Microsoft loses bid to suspend EU sanctions

Microsoft has lost its bid to suspend sanctions imposed on its business practices by European regulators pending the outcome of...

Microsoft has lost its bid to suspend sanctions imposed on its business practices by European regulators pending the outcome of an appeal.

The president of the Court of First Instance, the European Union's second-highest court, Bo Vesterdorf has ruled that Microsoft must offer a version of its Windows PC operating system that does not include its Media Player software.

He also ruled that Microsoft must publish application programming interfaces (APIs) that will make it easier for rivals to make workgroup server products that work well with Windows.

The software manufacturer has failed to prove that carrying out the sanctions imposed by the European Commission would cause "serious and irreparable harm" to the company, the court said.

The decision is seen by some as a blow to Microsoft, which had appealed against the Commission's decision issued in March. It means Microsoft will have to comply with the measures pending the outcome of a longer-term challenge to the decision which is expected to take as long as five years.

Microsoft is allowed to appeal Vesterdorf's decision, but the appeal will be difficult to argue and must be based on concerns regarding matters of law, as opposed to facts in the case, according to sources close to the case.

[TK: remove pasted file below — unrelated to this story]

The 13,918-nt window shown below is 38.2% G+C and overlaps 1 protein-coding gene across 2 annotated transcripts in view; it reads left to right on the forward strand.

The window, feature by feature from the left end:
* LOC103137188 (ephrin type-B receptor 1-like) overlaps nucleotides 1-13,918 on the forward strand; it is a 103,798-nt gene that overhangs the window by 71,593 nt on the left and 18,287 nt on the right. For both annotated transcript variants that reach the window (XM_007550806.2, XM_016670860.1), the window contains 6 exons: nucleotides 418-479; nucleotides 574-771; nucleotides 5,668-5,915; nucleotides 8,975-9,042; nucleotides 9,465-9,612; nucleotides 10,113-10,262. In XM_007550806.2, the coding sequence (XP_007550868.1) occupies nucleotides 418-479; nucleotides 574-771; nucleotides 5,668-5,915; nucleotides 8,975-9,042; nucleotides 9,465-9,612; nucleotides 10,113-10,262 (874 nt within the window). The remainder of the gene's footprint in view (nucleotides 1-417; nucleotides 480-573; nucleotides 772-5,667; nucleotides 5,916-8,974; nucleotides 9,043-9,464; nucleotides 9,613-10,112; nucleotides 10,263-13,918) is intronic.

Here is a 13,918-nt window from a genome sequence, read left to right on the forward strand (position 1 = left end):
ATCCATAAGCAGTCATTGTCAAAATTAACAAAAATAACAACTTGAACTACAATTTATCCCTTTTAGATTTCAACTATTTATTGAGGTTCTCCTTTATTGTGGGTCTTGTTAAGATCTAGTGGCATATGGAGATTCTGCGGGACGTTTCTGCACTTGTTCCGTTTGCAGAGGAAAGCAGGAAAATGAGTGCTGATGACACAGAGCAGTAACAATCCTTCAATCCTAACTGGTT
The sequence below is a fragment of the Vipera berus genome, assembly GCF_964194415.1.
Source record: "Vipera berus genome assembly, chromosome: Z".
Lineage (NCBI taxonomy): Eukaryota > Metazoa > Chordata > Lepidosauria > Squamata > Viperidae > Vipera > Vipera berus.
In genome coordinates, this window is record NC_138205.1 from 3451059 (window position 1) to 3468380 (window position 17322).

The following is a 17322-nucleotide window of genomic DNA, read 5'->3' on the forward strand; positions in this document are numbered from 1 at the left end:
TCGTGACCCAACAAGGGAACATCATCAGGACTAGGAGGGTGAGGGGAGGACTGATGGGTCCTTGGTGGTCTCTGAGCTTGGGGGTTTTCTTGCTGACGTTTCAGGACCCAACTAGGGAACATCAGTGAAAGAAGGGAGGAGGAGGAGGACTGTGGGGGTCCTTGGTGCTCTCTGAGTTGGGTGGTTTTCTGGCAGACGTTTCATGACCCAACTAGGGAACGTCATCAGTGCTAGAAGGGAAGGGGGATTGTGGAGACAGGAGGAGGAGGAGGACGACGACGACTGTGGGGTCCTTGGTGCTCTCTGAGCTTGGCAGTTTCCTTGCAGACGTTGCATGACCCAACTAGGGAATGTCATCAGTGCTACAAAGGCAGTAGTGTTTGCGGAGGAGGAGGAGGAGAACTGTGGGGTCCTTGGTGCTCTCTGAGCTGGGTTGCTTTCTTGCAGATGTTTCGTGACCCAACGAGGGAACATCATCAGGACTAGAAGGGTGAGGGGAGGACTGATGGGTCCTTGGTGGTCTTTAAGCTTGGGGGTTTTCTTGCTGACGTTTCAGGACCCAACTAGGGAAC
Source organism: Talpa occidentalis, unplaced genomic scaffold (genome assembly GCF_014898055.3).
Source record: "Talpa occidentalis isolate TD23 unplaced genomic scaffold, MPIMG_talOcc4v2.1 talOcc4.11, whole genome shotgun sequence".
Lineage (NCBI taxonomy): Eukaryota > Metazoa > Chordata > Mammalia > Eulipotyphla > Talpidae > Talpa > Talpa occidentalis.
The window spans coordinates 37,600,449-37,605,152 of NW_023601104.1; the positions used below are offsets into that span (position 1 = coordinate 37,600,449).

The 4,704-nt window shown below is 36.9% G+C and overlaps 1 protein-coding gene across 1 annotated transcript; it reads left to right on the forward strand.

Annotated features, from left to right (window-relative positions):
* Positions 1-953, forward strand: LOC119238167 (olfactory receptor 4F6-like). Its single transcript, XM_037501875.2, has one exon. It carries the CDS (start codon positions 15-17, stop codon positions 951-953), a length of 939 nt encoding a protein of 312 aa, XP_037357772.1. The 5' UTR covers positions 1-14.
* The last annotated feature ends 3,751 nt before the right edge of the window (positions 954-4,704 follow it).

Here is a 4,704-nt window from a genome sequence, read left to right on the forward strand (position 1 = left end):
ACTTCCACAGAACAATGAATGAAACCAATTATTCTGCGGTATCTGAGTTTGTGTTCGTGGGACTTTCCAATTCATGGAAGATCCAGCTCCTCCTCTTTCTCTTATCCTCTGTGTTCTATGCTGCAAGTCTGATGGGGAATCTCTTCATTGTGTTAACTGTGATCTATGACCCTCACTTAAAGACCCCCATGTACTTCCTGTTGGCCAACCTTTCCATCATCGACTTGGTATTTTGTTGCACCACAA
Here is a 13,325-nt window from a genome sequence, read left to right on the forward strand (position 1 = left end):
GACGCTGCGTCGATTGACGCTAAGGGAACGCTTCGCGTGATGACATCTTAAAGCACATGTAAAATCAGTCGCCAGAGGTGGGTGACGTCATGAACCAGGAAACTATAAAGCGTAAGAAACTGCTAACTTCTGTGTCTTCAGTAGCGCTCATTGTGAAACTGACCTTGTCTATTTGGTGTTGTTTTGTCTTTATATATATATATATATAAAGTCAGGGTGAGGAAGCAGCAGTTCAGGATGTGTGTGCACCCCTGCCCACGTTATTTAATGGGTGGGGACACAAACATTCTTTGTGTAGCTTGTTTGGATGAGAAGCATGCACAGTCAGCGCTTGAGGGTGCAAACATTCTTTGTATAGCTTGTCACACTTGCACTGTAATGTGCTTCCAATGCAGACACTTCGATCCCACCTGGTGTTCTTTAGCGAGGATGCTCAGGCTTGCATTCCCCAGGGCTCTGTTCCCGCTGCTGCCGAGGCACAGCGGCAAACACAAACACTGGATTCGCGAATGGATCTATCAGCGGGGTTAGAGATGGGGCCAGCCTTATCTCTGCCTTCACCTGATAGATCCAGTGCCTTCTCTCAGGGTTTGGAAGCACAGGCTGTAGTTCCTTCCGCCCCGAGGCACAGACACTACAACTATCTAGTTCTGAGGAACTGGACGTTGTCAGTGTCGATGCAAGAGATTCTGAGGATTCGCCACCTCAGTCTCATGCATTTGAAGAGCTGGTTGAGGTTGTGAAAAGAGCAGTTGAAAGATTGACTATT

Vesterdorf has taken steps to ward off a successful appeal by preparing a long and detailed judgment, one source close to the case said.

The Commission wrapped up a long investigation into the software manufacturer in March, ruling that it had abused its dominance in the PC operating systems market to gain advantage in related markets, such as that of digital media players, where its competitors include Apple Computer. and RealNetworks.

Along with the behavioral remedies it slapped Microsoft with a fine of €497m (£347m), which the court said the company has paid. The remedies were due to take effect at the end of June, but Microsoft filed a request for the sanctions to be suspended pending the outcome of its appeal.

Simon Taylor writes for IDG News Service

Scarlet Pruitt contributed to this report

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